Date of Award

Winter 1997

Document Type


Degree Name

Doctor of Philosophy (PhD)


Urban Services--Health Services

Committee Director

Laurel Garzon

Committee Member

Brenda S. Nichols

Committee Member

Clare Houseman

Committee Member

Lindsay Rettie


The purpose of the study was to identify and describe the coping processes used by mothers of triplets. Using a descriptive design, interpersonal comparisons of 92 mothers of triplets attending a national meeting of families of higher order multiples were made. Variables, in addition to sociodemographic characteristics, included coping processes, levels of depression, perceived availability of social support, and current stress levels. Coping processes were measured using the Ways of Coping Questionnaire (Folkman & Lazarus, 1988), derived from their cognitive-phenomenological theory of stress and coping. Level of depression was measured using the Zung Self-rating Depression Scale (Zung, 1965). Perceived availability of social support was measured by the Medical Outcomes Study Social Support Survey (Sherbourne & Stewart, 1991). Current level of stress was measured by the Derogatis Stress Profile (Derogatis, 1980). Results from these self-report instruments were analyzed using descriptive statistics in order to describe the sample and to determine whether significant correlations between the variables existed.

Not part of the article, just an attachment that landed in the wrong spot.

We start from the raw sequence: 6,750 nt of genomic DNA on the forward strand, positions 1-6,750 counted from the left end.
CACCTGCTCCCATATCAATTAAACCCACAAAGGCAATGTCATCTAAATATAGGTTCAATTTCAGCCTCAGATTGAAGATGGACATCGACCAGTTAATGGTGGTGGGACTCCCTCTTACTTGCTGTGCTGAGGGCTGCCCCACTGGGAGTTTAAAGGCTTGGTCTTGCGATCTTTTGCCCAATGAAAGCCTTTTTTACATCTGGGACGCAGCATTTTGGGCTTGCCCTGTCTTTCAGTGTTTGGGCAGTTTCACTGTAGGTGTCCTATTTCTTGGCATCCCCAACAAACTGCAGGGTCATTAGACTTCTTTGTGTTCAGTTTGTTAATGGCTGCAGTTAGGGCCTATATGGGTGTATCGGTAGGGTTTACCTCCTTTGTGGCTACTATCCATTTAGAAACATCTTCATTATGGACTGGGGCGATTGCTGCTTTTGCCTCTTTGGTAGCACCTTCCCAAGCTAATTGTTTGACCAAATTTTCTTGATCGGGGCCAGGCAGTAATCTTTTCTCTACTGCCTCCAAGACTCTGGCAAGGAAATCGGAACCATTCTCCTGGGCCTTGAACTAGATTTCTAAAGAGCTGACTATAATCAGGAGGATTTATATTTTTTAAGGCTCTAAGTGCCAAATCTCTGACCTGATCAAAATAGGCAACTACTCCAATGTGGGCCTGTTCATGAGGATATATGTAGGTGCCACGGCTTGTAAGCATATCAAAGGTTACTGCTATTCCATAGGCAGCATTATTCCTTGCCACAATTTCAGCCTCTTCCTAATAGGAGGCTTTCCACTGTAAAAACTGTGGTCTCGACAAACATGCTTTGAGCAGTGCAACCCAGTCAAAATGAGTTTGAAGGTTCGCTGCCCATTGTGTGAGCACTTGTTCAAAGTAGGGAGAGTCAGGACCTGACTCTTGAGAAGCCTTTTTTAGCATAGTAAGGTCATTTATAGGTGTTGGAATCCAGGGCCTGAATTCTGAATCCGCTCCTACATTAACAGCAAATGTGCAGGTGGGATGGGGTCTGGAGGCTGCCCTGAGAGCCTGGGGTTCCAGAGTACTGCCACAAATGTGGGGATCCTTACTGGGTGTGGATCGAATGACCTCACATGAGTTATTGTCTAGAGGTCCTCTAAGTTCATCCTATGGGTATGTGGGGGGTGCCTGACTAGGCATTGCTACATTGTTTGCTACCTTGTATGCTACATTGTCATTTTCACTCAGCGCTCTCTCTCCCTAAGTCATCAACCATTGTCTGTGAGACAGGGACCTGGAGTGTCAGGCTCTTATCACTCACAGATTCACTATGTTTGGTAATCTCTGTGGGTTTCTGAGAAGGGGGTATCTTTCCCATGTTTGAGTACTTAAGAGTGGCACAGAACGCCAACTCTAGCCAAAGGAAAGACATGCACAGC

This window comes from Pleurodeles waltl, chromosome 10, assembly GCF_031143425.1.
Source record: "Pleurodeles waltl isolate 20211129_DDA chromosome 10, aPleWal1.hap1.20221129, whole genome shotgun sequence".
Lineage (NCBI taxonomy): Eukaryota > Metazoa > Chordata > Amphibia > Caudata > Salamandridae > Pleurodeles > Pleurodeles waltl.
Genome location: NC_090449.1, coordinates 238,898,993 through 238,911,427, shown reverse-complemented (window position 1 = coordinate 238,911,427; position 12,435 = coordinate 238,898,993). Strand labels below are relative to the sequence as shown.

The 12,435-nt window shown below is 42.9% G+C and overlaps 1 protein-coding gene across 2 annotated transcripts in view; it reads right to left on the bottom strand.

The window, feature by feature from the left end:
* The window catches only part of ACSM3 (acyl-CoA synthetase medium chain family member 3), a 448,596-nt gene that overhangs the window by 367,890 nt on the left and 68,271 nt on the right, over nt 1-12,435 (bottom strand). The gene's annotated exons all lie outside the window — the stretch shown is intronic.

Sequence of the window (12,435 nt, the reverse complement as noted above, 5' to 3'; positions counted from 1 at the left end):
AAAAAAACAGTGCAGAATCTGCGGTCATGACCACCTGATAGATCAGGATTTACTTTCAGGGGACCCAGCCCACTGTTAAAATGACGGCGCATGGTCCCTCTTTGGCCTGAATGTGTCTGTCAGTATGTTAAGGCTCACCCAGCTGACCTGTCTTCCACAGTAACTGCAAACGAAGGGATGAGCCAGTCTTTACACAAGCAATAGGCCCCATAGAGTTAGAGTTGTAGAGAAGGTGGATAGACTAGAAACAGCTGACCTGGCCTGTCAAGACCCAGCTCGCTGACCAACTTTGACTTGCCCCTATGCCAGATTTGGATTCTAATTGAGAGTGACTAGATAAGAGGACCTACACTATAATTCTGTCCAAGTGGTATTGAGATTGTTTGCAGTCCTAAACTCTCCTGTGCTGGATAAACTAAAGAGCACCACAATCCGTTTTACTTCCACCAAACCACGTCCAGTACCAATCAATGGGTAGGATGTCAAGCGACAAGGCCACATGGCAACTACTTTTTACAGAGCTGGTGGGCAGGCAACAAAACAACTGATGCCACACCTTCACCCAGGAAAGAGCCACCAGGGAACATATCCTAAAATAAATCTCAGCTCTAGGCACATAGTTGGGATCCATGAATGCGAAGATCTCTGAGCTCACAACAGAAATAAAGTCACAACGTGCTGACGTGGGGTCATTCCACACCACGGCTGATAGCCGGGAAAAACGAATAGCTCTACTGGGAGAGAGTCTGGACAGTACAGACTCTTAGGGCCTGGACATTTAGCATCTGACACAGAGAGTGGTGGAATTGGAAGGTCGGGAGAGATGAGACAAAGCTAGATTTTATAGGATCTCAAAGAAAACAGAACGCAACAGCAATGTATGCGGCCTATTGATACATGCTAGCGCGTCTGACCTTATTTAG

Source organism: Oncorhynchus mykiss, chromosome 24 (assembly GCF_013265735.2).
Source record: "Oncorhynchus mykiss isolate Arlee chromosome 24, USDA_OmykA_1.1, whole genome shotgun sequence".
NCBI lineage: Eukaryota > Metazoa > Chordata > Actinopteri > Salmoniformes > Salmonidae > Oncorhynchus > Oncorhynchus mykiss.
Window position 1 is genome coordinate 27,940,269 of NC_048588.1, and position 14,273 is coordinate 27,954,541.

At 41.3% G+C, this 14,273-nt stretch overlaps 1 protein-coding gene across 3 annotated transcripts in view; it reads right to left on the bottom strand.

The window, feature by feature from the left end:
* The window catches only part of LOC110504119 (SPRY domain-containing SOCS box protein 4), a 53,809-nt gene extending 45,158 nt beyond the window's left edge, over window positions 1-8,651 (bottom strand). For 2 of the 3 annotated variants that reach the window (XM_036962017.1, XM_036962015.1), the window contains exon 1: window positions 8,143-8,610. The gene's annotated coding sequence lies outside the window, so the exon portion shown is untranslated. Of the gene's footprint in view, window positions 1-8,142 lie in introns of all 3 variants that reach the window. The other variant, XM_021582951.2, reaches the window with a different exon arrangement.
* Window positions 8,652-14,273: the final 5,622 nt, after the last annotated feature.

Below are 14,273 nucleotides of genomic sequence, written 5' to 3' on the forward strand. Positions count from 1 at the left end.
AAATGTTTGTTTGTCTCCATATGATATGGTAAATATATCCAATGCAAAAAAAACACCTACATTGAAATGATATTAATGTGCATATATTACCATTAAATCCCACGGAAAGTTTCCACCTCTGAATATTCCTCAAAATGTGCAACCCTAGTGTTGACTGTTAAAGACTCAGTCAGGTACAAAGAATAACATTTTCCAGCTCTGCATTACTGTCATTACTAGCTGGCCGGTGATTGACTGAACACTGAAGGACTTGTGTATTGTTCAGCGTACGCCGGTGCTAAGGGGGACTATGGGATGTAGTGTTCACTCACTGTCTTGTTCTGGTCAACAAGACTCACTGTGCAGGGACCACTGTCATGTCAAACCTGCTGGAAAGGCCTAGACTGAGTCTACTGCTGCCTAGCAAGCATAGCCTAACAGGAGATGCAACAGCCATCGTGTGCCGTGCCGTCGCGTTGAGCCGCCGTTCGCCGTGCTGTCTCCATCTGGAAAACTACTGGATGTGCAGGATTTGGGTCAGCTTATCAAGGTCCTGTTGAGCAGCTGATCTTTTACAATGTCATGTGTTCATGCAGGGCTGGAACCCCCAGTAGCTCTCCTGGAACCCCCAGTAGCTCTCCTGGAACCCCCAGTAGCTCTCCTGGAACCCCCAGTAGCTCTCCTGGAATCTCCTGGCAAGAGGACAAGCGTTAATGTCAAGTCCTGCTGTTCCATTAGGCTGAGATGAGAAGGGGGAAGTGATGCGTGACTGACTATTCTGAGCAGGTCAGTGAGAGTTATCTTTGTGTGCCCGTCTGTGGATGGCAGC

Results indicated that the subjects were all married, with a mean age of 36.4 years, the majority were college-educated, and had triplets ranging in ages from 8 months to 12 years. Mothers were found to use a variety of coping processes in dealing with the stresses related to the mothering of triplets, supporting the theoretical framework.

Planful problem-solving was used most often with escape-avoidance used least. Current levels of stress were described by the mothers as being derived from a variety of sources in their lives, with time pressure most highly rated. The majority of mothers scored within the normal range for depression. Subjects perceived levels of social support from a variety of sources. Statistically significant correlations were found to exist between level of depression and current level of stress as well as between levels of stress, depression, and perceived levels of social support. Coping processes were also found to be related to the other variables. Recommendations for further study included evaluating the nature of interrelatedness of the variables, and through the use of a comparison group.